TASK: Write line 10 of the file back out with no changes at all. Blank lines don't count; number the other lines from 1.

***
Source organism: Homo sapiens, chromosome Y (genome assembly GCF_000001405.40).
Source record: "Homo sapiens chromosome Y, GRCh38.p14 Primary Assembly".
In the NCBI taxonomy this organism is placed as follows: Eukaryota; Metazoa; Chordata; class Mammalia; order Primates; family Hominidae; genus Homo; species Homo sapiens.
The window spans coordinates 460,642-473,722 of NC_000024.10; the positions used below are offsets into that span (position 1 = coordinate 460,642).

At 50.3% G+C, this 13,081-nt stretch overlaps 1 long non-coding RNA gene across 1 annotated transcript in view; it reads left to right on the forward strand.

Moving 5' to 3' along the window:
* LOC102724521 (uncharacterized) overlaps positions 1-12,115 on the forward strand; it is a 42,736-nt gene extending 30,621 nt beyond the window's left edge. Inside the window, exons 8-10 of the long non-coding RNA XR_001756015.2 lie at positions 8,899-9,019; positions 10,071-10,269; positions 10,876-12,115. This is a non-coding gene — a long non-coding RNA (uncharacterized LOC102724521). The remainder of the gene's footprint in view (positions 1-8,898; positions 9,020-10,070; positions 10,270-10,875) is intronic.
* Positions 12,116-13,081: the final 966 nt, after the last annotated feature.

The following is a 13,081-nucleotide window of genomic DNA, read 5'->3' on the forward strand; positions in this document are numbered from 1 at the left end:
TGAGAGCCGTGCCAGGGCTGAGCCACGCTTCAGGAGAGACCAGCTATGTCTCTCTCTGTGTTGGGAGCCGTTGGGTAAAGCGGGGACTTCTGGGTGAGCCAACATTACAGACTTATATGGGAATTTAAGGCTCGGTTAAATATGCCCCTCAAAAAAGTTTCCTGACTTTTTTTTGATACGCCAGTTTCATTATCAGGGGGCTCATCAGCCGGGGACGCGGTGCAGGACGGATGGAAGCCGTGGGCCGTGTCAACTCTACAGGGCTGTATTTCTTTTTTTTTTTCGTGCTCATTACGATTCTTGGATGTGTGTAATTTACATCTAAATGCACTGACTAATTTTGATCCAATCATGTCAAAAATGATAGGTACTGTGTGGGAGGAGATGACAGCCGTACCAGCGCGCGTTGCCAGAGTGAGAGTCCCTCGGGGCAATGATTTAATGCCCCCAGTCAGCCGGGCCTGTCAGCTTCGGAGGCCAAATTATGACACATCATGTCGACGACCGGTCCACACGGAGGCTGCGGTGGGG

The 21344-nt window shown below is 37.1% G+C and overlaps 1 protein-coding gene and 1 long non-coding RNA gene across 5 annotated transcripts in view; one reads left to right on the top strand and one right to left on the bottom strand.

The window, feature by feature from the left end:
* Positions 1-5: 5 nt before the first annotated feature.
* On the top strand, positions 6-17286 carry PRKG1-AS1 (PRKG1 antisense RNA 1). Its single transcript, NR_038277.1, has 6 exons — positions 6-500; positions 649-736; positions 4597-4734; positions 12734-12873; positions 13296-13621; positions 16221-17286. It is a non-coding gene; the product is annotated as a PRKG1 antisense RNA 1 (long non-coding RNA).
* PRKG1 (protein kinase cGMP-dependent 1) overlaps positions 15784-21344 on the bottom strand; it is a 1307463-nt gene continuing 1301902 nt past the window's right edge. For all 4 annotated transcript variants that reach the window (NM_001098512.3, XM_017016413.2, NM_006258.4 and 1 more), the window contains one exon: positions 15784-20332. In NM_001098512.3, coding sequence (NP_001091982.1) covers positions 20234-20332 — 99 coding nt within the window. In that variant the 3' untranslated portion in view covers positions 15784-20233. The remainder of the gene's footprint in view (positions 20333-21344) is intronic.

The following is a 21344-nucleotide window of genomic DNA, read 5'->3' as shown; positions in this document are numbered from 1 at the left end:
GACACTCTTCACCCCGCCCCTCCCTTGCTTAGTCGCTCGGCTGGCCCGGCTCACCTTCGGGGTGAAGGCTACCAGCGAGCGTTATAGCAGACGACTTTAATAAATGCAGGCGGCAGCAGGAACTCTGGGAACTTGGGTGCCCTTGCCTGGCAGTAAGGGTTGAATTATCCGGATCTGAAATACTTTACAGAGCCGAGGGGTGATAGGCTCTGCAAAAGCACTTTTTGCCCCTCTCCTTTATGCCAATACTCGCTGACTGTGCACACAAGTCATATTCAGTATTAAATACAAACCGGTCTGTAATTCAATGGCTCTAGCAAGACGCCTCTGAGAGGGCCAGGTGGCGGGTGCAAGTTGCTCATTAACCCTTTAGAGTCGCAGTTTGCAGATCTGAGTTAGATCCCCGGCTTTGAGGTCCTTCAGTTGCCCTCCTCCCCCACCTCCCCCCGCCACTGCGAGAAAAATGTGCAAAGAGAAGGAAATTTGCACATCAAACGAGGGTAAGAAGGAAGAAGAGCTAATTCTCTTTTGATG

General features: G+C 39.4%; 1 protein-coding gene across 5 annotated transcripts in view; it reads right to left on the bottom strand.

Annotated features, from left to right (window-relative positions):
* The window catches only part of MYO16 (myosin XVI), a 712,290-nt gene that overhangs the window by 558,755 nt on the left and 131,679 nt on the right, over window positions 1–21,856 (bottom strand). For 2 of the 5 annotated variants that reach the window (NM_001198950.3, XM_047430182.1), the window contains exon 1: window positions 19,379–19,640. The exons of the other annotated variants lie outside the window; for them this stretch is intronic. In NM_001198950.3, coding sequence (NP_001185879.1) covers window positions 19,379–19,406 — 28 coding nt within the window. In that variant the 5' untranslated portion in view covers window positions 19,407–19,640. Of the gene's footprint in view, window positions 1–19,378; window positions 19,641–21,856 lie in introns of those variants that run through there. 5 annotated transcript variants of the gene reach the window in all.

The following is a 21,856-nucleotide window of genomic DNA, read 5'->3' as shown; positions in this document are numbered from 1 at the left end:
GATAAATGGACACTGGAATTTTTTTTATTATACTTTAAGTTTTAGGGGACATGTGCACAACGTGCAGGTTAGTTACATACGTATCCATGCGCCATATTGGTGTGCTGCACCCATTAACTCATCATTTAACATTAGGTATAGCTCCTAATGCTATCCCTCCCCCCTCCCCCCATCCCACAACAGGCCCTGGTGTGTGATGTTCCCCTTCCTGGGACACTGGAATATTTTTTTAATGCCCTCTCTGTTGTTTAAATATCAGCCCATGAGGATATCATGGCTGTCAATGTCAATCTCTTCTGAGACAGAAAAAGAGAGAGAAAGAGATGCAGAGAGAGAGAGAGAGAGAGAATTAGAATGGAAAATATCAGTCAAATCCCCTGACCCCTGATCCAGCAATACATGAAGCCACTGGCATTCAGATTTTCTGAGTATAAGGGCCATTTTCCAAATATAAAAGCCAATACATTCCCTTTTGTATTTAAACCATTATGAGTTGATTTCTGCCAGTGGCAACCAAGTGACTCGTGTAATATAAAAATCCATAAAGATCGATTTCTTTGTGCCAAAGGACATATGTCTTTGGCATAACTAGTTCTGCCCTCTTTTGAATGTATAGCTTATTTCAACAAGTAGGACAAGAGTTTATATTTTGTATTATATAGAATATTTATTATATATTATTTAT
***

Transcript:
TGAGAGCCGTGCCAGGGCTGAGCCACGCTTCAGGAGAGACCAGCTATGTCTCTCTCTGTGTTGGGAGCCGTTGGGTAAAGCGGGGACTTCTGGGTGAGCCAACATTACAGACTTATATGGGAATTTAAGGCTCGGTTAAATATGCCCCTCAAAAAAGTTTCCTGACTTTTTTTTGATACGCCAGTTTCATTATCAGGGGGCTCATCAGCCGGGGACGCGGTGCAGGACGGATGGAAGCCGTGGGCCGTGTCAACTCTACAGGGCTGTATTTCTTTTTTTTTTTCGTGCTCATTACGATTCTTGGATGTGTGTAATTTACATCTAAATGCACTGACTAATTTTGATCCAATCATGTCAAAAATGATAGGTACTGTGTGGGAGGAGATGACAGCCGTACCAGCGCGCGTTGCCAGAGTGAGAGTCCCTCGGGGCAATGATTTAATGCCCCCAGTCAGCCGGGCCTGTCAGCTTCGGAGGCCAAATTATGACACATCATGTCGACGACCGGTCCACACGGAGGCTGCGGTGGGG